The decision to add digital exams at SD was made with research from the previous pilots, and made after careful consideration from San Domenico staff. Shana Krallman, the Testing Coordinator at San Domenico, said that the benefits and drawbacks have been evaluated by a team to ensure that the decision was made for the best of the school based on the information provided by the College Board.

For AP classes with digital exams, teachers have been incorporating strategies to adjust to online test-taking. Sonya Evans, the AP English Literature teacher at San Domenico, is one such teacher that added lessons on many of these strategies to her curriculum. 

“In terms of my class, we have adjusted to doing all of our practice using the computer cart computers, which is what they’ll be using,” Evans said. “We’ve been talking about some of the strategies that they need to use, some of the differences between handwriting an essay and typing it.”

A large component of the AP tests moving to digital exams is the new skill sets required. With writing-based exams like AP English Language and Literature, knowing how to type quickly and effectively becomes an asset due to the time constraints for writing. Although this can be welcome for those who are confident in their typing abilities, some students see the typing addition as a new obstacle.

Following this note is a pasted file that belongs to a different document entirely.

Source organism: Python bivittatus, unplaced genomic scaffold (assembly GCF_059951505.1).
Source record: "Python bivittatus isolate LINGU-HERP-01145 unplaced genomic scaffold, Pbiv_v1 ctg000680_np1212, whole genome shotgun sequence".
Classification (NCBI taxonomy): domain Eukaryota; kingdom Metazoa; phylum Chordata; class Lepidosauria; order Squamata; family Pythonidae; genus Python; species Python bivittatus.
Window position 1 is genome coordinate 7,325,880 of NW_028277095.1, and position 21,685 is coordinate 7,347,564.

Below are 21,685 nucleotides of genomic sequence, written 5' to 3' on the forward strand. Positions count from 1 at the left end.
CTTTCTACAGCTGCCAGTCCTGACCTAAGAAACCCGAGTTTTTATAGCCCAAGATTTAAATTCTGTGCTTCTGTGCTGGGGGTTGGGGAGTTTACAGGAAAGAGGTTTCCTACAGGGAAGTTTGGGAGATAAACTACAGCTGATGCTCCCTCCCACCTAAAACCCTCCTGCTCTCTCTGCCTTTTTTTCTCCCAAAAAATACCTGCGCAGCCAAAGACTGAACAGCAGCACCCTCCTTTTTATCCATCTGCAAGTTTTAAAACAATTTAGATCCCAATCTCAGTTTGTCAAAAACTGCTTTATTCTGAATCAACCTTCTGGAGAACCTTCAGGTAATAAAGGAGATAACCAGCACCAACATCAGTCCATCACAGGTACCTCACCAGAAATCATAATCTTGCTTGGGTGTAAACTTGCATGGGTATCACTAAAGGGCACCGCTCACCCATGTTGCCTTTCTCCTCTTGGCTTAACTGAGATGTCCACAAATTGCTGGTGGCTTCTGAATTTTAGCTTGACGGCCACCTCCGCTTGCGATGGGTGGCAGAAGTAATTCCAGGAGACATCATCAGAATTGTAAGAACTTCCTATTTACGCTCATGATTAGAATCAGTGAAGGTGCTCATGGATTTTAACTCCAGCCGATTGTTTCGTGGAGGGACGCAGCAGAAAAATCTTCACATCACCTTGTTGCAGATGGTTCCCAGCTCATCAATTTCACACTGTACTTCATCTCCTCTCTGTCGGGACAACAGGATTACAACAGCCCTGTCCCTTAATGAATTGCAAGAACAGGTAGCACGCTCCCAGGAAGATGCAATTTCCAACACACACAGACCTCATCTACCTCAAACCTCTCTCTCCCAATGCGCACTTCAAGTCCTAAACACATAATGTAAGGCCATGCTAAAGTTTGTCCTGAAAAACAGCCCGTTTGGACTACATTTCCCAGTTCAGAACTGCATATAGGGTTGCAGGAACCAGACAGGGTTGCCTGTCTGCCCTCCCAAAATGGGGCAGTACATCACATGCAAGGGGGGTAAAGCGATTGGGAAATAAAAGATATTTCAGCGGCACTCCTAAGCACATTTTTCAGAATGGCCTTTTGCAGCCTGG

Maple Silverstein, a junior taking AP English Language and Composition as well as AP U.S. History, believes her lack of typing skills may be a disadvantage since she never learned to type.

“It’s been really stressing me out trying to learn how to type, and so I’ve been having to focus more on learning how to type fast and transitioning all my ideas to online,” Silverstein said.

For students that are not familiar with typing when taking tests such as the AP tests and standardized testing, the move to digital may be another obstacle for the already-stressful leadup to AP tests. Another difficult aspect that teachers have observed is the tendency to self-edit while writing online rather than on paper.